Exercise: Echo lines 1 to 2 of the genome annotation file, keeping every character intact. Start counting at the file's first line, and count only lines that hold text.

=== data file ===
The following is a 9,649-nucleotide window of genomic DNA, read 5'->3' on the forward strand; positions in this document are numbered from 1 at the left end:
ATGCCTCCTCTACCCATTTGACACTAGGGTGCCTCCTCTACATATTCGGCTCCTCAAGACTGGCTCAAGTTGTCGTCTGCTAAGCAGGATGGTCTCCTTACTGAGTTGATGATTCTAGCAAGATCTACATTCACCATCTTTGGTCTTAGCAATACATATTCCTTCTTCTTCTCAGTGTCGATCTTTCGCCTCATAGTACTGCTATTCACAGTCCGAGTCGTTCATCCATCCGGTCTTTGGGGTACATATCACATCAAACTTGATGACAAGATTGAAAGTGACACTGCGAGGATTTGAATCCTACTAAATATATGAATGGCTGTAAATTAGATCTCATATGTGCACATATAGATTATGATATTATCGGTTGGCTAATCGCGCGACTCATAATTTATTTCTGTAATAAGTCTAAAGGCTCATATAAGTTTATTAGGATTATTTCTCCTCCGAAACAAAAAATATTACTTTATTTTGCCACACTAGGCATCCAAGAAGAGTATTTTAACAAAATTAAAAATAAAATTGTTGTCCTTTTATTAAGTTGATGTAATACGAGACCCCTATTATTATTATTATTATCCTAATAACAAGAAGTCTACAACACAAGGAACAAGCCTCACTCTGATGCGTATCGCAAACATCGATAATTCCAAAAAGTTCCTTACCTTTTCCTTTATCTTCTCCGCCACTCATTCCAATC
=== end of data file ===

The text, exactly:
The following is a 9,649-nucleotide window of genomic DNA, read 5'->3' on the forward strand; positions in this document are numbered from 1 at the left end:
ATGCCTCCTCTACCCATTTGACACTAGGGTGCCTCCTCTACATATTCGGCTCCTCAAGACTGGCTCAAGTTGTCGTCTGCTAAGCAGGATGGTCTCCTTACTGAGTTGATGATTCTAGCAAGATCTACATTCACCATCTTTGGTCTTAGCAATACATATTCCTTCTTCTTCTCAGTGTCGATCTTTCGCCTCATAGTACTGCTATTCACAGTCCGAGTCGTTCATCCATCCGGTCTTTGGGGTACATATCACATCAAACTTGATGACAAGATTGAAAGTGACACTGCGAGGATTTGAATCCTACTAAATATATGAATGGCTGTAAATTAGATCTCATATGTGCACATATAGATTATGATATTATCGGTTGGCTAATCGCGCGACTCATAATTTATTTCTGTAATAAGTCTAAAGGCTCATATAAGTTTATTAGGATTATTTCTCCTCCGAAACAAAAAATATTACTTTATTTTGCCACACTAGGCATCCAAGAAGAGTATTTTAACAAAATTAAAAATAAAATTGTTGTCCTTTTATTAAGTTGATGTAATACGAGACCCCTATTATTATTATTATTATCCTAATAACAAGAAGTCTACAACACAAGGAACAAGCCTCACTCTGATGCGTATCGCAAACATCGATAATTCCAAAAAGTTCCTTACCTTTTCCTTTATCTTCTCCGCCACTCATTCCAATC